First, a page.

Category Archives: Brand Thinking

#15: Brand thinking of Li Ning

Brand History:

Li Ning is a Chinese athletic company which makes athletic shoes and sporting goods. Li-Ning branded products are targeted for consumers who play in sports such as running, basketball, badminton, football, tennis
and fitness. The company endorses a number of athletes and teams, both at home in China and abroad.

In 2005, Li Ning created a joint-venture with French sports apparel company, AIGLE, giving Li Ning the exclusive rights to be the distributor of AIGLE’s products in China for 50 years.

In 2006, Li Ning posted revenues of US$418 million, and total profits of about US$39 million. As of March 2007, there were 4,297 Li-Ning retail stores. The company directly owns some of the retail stores while others are franchised.

In January 2010, Li Ning opened its U.S. headquarters and flagship store in Portland, Oregon.

In January 2011, Li Ning entered into a partnership with Chicago-based Acquity Group to expand its U.S. distribution and brand awareness.

The company was founded in 1990 by Li Ning, a former Chinese Olympic gymnast. As of 2007, Li Ning remains the chairman of the company’s board of directors.

Brand Thinking:

As I know About Li Ning, their prive as high as Nike, Addidas, and other sport bands. Less consumers buy Li Ning products becasuse they think foriegn brands’ products are good-looking and higher quality. If the price are similar, Chinese consumers will choice foriegn brands’ products rather than Chinese brands’ products. I think Li Ning should re-target consumers. Their consumers should be middle class people, so the price should not higher than other middle class sports brands.

Also, Li Ning should try to expand their market in America and Europe to reach more consumers,and the price should be fit with middle or lower class people because most people in America and Europe will choice Nike and other brands. They may know less about this Chinese brand, so Li Ning needs to build its reputation outside China. They can do some public welfarre,or host some sport events to make more people know about this brand.

I know Li Ning can “Make the change.” and “Anything is possible.” I think there are more potential opportunities for Li Ning.

Here is Li Ning’s Ads, sorry, they spaek Chinese in the ads

Cited: Li Ning picture, Li Ning history


#9: Brand’s Innovation


WIKI gives defination of Innovation: is the creation of better or more effective products, processes, services, technologies, or ideas that are accepted by markets, governments, and society. Innovation differs from invention in that innovation refers to the use of a new idea or method, whereas invention refers more directly to the creation of the idea or method itself.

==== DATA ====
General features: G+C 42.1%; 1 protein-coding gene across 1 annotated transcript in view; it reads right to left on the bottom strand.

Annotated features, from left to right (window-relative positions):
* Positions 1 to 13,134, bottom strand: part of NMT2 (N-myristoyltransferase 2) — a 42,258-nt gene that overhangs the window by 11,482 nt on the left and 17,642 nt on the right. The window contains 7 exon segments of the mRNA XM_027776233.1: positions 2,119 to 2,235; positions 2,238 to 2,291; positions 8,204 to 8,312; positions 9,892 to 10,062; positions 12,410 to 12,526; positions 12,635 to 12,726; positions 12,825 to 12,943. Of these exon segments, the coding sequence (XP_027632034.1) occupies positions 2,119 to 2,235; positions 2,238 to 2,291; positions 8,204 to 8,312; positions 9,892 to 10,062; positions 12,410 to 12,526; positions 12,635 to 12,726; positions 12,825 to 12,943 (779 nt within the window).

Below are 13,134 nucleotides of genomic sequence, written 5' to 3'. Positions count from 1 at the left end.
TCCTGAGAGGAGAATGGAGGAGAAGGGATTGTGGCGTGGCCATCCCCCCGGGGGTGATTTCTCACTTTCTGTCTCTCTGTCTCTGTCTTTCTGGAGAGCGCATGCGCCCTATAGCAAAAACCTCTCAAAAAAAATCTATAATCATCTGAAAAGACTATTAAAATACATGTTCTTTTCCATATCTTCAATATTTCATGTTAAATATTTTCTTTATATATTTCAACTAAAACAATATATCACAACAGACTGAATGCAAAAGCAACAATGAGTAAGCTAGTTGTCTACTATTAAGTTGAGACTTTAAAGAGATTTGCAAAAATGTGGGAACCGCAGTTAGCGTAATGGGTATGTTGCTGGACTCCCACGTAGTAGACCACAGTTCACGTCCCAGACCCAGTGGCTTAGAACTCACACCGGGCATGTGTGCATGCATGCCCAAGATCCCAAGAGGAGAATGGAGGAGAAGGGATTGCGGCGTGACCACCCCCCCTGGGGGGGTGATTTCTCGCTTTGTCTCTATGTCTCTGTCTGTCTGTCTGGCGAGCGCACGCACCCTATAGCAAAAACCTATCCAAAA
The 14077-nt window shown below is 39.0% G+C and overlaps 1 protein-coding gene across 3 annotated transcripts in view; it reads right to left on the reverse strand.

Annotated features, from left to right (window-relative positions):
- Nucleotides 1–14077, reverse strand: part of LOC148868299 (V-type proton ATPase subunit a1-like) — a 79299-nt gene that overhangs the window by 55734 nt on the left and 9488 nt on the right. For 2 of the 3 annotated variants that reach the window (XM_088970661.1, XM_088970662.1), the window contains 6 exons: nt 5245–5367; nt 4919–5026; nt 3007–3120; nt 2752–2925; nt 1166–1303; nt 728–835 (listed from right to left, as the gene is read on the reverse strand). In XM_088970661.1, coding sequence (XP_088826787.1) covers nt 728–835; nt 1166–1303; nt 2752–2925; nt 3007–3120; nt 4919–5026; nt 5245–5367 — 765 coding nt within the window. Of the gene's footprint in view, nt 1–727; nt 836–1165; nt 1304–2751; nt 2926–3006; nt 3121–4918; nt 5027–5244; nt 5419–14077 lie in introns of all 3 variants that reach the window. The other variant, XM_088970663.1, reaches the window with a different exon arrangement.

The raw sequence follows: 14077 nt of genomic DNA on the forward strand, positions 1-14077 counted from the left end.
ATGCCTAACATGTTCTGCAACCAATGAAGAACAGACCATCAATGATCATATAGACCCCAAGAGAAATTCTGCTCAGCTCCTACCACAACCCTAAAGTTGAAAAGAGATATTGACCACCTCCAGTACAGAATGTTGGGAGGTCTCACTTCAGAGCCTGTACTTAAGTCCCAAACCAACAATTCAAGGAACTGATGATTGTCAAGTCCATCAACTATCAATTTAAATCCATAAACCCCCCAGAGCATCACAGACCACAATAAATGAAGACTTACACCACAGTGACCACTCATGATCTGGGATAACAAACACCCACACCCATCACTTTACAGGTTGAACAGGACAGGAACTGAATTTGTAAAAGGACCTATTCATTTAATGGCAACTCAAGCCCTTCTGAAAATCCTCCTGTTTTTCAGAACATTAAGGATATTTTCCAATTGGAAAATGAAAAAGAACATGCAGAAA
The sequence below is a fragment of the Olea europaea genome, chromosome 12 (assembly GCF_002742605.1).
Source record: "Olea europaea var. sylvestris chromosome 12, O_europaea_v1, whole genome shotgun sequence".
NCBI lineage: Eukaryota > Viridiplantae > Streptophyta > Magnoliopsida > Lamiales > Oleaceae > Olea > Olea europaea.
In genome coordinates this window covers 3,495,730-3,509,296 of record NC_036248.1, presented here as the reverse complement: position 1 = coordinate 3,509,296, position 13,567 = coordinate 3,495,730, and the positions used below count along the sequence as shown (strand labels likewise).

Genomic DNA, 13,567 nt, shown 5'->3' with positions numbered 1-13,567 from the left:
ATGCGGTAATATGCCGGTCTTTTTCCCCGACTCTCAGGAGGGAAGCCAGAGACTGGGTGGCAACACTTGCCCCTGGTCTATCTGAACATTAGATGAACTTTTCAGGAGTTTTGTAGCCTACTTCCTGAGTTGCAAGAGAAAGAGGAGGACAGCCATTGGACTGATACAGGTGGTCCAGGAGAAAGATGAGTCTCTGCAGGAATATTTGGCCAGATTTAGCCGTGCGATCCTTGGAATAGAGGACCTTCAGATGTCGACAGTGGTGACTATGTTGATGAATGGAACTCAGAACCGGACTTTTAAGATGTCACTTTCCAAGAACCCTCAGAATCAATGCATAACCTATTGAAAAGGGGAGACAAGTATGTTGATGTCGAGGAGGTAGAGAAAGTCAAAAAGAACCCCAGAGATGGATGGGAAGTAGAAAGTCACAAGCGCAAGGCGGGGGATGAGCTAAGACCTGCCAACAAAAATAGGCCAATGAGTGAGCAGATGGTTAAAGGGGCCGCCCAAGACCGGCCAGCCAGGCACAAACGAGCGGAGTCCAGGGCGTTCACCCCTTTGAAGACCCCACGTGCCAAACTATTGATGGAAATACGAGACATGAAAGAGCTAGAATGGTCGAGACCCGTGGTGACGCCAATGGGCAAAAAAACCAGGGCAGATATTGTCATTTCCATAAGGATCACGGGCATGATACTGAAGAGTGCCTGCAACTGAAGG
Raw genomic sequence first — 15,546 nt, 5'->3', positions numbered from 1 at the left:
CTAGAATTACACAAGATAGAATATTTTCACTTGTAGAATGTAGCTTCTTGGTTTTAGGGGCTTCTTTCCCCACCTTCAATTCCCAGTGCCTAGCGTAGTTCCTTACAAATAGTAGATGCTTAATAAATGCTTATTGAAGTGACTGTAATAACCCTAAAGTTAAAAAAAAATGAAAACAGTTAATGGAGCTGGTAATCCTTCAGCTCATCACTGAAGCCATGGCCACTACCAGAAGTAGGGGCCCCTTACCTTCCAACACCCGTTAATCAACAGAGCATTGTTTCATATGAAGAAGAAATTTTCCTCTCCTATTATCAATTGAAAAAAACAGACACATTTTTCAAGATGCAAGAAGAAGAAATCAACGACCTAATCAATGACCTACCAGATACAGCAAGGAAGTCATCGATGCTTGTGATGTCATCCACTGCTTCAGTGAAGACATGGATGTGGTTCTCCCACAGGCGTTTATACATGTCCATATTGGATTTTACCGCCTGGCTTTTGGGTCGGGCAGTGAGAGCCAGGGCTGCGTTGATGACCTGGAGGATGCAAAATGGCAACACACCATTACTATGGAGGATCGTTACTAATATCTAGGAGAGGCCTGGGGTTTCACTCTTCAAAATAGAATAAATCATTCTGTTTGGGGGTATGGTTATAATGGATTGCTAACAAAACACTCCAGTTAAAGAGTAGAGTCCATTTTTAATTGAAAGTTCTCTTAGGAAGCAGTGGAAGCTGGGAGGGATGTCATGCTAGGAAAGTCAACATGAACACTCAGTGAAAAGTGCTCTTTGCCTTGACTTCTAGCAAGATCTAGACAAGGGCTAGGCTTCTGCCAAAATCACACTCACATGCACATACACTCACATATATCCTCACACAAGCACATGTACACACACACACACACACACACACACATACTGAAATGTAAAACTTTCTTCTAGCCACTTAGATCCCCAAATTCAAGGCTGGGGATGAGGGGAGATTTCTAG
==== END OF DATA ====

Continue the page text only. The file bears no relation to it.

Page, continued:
I think a brand’s innovation is more difficult because they need to do market rsearch to know whether their innovation can make more money for the company.

A successful innovation can bring profit for the company.

10 Most Admired for innovation

Innovation rank: 1
Industry rank in Computers: 1

iPod, iPhone, iMac. Apple is the “i” word in action. Led by Steve Jobs, the company has disrupted three different industries — computers (the Mac), music (the iPod) and movies (Pixar).

Innovation rank: 2
Industry rank in Apparel: 1

It all starts with the foot, such as sneakers designed to mimic the experience of running barefoot; or the incredibly cool lineup of footwear, Nike , which works with the iPod. The company puts its money where its mouth is: In 2007, it donated $9 million to create the Nike School Innovation Fund (NSIF) in Oregon public schools.

Medco Health Solutions
Innovation rank: 3
Industry rank in Health Care: Pharmacy, Other Services: 1

No more penmanship jokes please: This $44.5 billion drug management company is exploring ways to coax pharmacists to switch from handwritten to electronic prescriptions. It is also moving quickly to switch to generic drugs, and is a leader in the development of personalized medicine. The prescription seems to be working: The stock almost doubled in 2007.

Innovation rank: 4
Industry rank in Soaps and Cosmetics: 1

CEO A.G. Lafley was determined to banish the “not invented here” syndrome from this consumer products company. He has. More than half of its new products now include some form of outside participation, such as a technology, a license, or a patent.

Innovation rank: 5
Industry rank in Furniture: 1

The C2, a new desktop climate control device, warms and cools, just one more way the Wisconsin furniture maker brings modern innovation to its old-economy product base. The key to keeping its products fresh: watching how people actually live and work and establishing relationships with top designers. The company is also at the forefront of using sustainability as a way to drive innovation.

Innovation rank: 6
Industry rank in Entertainment: 1

It bought a dose of innovation with its purchase of Pixar but the studio is hitting on other cylinders, too, as CEO Bob Iger has made it his mission to lead the company into the frontiers of technology. He sees Disney as a digital entertainment powerhouse, including online games, virtualization and new uses of the Web